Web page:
Strong partnerships and a shared vision for the future of integrated healthcare is set to improve the wellbeing of our Central Coast community

Wednesday, 4 September 2019

The future of healthcare delivery on the Central Coast is taking shape, with work starting today on a new education and research facility located at Gosford Hospital.

Artist's impression of the building
Artist's impression

The development has brought strong investment from the Australian and NSW Governments, as well as the University of Newcastle and will champion integrated healthcare to improve the overall wellbeing of people on the Coast.

Leaders from the three organisations were on site today to celebrate the start of construction. The facility will house the University of Newcastle’s new Central Coast Clinical School as well as the Central Coast Research Institute for Integrated Care and Population Health - a partnership between the University and the Central Coast Local Health District (LHD).

Federal Member for Robertson, Lucy Wicks MP, lauded the commencement of construction and said the completion of the Clinical School and Research Institute would be a major win for the Central Coast community.

“This is a huge achievement for our region, boosting our local economy, creating more jobs for people on the Central Coast and giving our students the opportunity to study and live in Gosford,” said Mrs Wicks.

“We know that Universities can transform local economies like the Central Coast and help drive future job growth and opportunities.

“We want to see the Central Coast become a region of choice for education, training and research,” she said.

University of Newcastle Senior Deputy Vice-Chancellor for Global Engagement and Partnerships, Professor Kevin Hall said the facility was just one step in a staged approach by the University to expand the Central Coast’s presence and develop the region as a centre of excellence in education and research. He thanked Mrs Wicks for her work to secure funding, including for additional allied health students to study on the Coast.

“Today we are taking a positive step towards the kind of dynamic, innovative and effective health precinct we envisage for our students, local industry, and the health workforce that will see this community continue to thrive,” Professor Hall said.

“The University’s Clinical School will give students the opportunity to complete their studies in one place, allowing them to live, train, study and eventually work here on the Central Coast.

“Students who are training to become the next doctors, nurses and allied health clinicians will learn the most modern techniques and well-researched clinical practices, working alongside world leaders in their field,” Professor Hall said.

“The Research Institute will explore innovative ways to better coordinate care for key issues such as ageing, obesity, Indigenous health, chronic disease and mental health. The overall book-to-bedside goal is to improve people’s care experiences and outcomes in sustainable ways.

“I also want to thank Dr Andrew Montague from Central Coast Local Health District for his leadership and for bringing his fantastic team along in this incredible partnership to deliver effective clinical training and world-class healthcare programs,” he said.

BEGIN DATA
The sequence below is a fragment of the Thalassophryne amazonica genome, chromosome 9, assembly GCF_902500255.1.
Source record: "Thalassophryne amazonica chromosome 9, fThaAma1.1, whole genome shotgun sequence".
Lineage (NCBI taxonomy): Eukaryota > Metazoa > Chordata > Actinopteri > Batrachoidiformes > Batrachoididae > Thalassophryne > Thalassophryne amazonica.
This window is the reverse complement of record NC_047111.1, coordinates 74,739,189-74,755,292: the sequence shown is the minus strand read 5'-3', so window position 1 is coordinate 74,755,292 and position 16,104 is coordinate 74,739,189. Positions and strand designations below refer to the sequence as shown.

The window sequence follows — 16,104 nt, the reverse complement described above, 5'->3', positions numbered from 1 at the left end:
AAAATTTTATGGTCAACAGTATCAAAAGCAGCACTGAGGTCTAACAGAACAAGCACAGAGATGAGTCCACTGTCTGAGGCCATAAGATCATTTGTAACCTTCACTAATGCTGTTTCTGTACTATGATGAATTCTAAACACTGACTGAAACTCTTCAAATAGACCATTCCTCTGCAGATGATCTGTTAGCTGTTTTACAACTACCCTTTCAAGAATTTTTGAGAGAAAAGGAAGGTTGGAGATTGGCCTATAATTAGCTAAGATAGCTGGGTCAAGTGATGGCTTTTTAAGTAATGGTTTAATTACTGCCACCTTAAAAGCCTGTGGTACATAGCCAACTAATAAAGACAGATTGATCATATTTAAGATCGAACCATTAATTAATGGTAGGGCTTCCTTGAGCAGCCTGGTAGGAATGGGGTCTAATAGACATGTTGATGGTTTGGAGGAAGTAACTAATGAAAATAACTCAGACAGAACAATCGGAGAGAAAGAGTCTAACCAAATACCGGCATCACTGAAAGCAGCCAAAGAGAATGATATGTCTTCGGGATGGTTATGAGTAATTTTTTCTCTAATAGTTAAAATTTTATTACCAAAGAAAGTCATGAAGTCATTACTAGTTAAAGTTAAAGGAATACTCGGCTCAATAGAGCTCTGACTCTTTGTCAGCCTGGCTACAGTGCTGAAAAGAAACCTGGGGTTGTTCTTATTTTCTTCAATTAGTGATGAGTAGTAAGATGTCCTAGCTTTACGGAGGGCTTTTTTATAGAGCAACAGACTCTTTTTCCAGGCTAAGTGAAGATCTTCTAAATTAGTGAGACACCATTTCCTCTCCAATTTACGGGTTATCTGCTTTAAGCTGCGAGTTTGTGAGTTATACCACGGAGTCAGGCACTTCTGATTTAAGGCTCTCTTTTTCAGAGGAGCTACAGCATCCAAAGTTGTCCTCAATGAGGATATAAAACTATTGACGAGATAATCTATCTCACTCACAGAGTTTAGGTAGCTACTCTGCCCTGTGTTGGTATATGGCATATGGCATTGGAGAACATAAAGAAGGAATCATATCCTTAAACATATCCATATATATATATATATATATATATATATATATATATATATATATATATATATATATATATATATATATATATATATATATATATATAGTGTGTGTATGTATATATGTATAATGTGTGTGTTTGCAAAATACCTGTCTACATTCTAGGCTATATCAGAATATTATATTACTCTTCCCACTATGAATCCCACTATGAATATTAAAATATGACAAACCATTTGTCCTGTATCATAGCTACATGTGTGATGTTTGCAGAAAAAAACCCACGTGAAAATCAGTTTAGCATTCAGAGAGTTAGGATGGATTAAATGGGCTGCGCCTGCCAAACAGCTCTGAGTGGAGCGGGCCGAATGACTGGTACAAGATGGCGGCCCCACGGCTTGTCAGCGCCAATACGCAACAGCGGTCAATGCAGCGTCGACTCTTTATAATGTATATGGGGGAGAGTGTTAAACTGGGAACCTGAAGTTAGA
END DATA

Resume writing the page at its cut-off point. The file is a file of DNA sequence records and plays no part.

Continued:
Professor Hall joined Dr Montague to welcome the Director of the Central Coast Research Institute, Professor Nick Goodwin, to the helm of this Australian flagship in research and innovation in integrated care.

“Professor Goodwin is a global leader in integrated care and health policy. To have secured his expertise for the Central Coast Research Institute is a major boost for this region,” said Professor Hall.

Dr Montague emphasised that Professor Goodwin’s local focus on research would encourage the community to be involved in addressing the health issues that mattered to them and would ultimately improve health outcomes for the community on the Central Coast.

“Professor Goodwin’s expertise and leadership will strengthen this partnership. The Research Institute is going to make a huge difference to people in the region.

“I see the development of this facility as a sign that the Central Coast has truly come of age – and we are advancing local opportunities for our next generation of healthcare professionals,” he said.

Professor Goodwin thanked his colleagues and partner organisations for a warm welcome and the opportunity to facilitate meaningful change for the region and beyond.

“As my colleagues have mentioned, the Central Coast Research Institute aims to translate research into practice to enable better health outcomes for people locally”

“Our research will lead to better care planning and delivery across health and other sectors. That in turn will lead to a future where people are better able to manage their health, recover more quickly from illness and injury, and live longer, more satisfying and independent lives,” Professor Goodwin said.

Member of the NSW Legislative Council, Taylor Martin, said the Institute will drive further investment in health and research and be a key part of the region’s economic growth.

“The facility will help attract and retain healthcare professionals, offering opportunities for training and clinical experience closer to home, while improving health outcomes through research conducted on site,” Mr Martin said.

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The University of Newcastle acknowledges the traditional custodians of the lands within our footprint areas: Awabakal, Darkinjung, Biripai, Worimi, Wonnarua, and Eora Nations. We also pay respect to the wisdom of our Elders past and present.